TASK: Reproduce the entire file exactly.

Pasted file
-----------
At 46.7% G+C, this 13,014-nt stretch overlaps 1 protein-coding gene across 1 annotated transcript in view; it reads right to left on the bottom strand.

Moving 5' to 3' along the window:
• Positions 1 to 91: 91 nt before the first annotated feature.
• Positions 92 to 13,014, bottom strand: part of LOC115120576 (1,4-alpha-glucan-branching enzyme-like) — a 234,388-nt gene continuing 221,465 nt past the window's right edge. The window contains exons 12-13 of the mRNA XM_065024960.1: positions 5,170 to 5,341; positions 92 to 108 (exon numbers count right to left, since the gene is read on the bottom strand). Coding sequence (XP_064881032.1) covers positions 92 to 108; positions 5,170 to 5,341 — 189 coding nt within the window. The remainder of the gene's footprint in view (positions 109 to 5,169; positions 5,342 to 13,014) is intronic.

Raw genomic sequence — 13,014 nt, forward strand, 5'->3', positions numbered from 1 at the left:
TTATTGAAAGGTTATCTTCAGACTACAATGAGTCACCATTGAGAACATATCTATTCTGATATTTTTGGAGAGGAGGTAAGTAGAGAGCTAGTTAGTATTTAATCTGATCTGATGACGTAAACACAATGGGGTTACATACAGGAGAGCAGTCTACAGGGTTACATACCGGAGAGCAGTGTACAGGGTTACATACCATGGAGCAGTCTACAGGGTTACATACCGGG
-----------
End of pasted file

At 46.7% G+C, this 13,014-nt stretch overlaps 1 protein-coding gene across 1 annotated transcript in view; it reads right to left on the bottom strand.

Moving 5' to 3' along the window:
• Positions 1 to 91: 91 nt before the first annotated feature.
• Positions 92 to 13,014, bottom strand: part of LOC115120576 (1,4-alpha-glucan-branching enzyme-like) — a 234,388-nt gene continuing 221,465 nt past the window's right edge. The window contains exons 12-13 of the mRNA XM_065024960.1: positions 5,170 to 5,341; positions 92 to 108 (exon numbers count right to left, since the gene is read on the bottom strand). Coding sequence (XP_064881032.1) covers positions 92 to 108; positions 5,170 to 5,341 — 189 coding nt within the window. The remainder of the gene's footprint in view (positions 109 to 5,169; positions 5,342 to 13,014) is intronic.

Raw genomic sequence — 13,014 nt, forward strand, 5'->3', positions numbered from 1 at the left:
TTATTGAAAGGTTATCTTCAGACTACAATGAGTCACCATTGAGAACATATCTATTCTGATATTTTTGGAGAGGAGGTAAGTAGAGAGCTAGTTAGTATTTAATCTGATCTGATGACGTAAACACAATGGGGTTACATACAGGAGAGCAGTCTACAGGGTTACATACCGGAGAGCAGTGTACAGGGTTACATACCATGGAGCAGTCTACAGGGTTACATACCGGG